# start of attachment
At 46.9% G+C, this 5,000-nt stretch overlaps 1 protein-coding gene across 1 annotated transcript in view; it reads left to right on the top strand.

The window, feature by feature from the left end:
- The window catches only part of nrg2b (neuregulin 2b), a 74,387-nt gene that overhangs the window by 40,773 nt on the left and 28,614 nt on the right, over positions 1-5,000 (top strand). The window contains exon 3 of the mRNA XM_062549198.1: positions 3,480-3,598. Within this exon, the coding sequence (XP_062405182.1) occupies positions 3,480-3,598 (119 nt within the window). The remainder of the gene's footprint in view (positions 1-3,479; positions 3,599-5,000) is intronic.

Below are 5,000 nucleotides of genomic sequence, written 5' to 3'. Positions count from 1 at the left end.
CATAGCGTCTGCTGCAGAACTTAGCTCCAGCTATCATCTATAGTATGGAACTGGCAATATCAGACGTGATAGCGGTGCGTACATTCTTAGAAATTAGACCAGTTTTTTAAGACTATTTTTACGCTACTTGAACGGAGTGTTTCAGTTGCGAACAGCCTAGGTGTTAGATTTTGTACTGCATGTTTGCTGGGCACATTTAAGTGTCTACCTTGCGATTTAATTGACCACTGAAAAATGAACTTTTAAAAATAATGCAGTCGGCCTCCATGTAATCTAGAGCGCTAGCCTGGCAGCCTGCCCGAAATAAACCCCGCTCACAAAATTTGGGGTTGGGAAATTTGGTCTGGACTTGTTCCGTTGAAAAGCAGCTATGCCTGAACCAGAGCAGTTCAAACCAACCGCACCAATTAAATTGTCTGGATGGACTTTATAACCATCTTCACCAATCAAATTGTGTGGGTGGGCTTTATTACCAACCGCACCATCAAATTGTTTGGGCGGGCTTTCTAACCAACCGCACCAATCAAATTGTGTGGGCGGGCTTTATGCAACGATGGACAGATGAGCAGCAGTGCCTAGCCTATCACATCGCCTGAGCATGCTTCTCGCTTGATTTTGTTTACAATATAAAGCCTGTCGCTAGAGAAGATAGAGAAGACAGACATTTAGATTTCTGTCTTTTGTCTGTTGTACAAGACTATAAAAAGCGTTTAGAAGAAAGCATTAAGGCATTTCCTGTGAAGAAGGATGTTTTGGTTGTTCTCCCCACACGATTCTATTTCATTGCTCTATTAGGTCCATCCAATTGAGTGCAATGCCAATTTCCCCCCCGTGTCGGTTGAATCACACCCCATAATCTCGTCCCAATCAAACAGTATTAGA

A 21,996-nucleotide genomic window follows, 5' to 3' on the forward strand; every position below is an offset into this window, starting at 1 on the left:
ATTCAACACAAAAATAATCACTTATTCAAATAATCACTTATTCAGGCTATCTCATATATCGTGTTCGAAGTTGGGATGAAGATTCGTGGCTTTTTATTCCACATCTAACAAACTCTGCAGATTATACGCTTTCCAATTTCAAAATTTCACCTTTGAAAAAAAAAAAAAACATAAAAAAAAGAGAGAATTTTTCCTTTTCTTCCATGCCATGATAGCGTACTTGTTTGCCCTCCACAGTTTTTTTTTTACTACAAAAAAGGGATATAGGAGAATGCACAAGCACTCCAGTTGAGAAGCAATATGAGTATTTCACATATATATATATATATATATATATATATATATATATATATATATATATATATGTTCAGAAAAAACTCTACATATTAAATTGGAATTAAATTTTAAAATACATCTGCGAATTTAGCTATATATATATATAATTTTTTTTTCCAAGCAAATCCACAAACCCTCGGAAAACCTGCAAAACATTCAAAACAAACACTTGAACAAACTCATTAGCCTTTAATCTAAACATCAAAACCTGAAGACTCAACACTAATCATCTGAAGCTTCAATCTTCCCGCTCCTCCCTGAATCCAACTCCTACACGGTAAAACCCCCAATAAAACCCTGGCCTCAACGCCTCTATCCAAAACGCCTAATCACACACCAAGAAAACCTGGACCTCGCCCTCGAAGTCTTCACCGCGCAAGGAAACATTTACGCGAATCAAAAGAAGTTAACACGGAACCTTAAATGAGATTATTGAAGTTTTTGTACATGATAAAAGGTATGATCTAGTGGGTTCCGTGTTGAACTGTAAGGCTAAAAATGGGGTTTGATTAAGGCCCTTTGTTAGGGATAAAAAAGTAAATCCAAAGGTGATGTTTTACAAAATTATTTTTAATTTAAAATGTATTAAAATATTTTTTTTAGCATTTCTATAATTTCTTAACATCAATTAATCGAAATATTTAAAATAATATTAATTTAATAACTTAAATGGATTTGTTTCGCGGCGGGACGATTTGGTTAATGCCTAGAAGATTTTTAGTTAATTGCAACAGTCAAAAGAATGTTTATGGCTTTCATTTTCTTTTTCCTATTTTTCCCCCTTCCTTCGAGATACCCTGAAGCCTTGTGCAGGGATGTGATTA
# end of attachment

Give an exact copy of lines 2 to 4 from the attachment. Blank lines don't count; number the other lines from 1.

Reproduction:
The window, feature by feature from the left end:
- The window catches only part of nrg2b (neuregulin 2b), a 74,387-nt gene that overhangs the window by 40,773 nt on the left and 28,614 nt on the right, over positions 1-5,000 (top strand). The window contains exon 3 of the mRNA XM_062549198.1: positions 3,480-3,598. Within this exon, the coding sequence (XP_062405182.1) occupies positions 3,480-3,598 (119 nt within the window). The remainder of the gene's footprint in view (positions 1-3,479; positions 3,599-5,000) is intronic.

Below are 5,000 nucleotides of genomic sequence, written 5' to 3'. Positions count from 1 at the left end.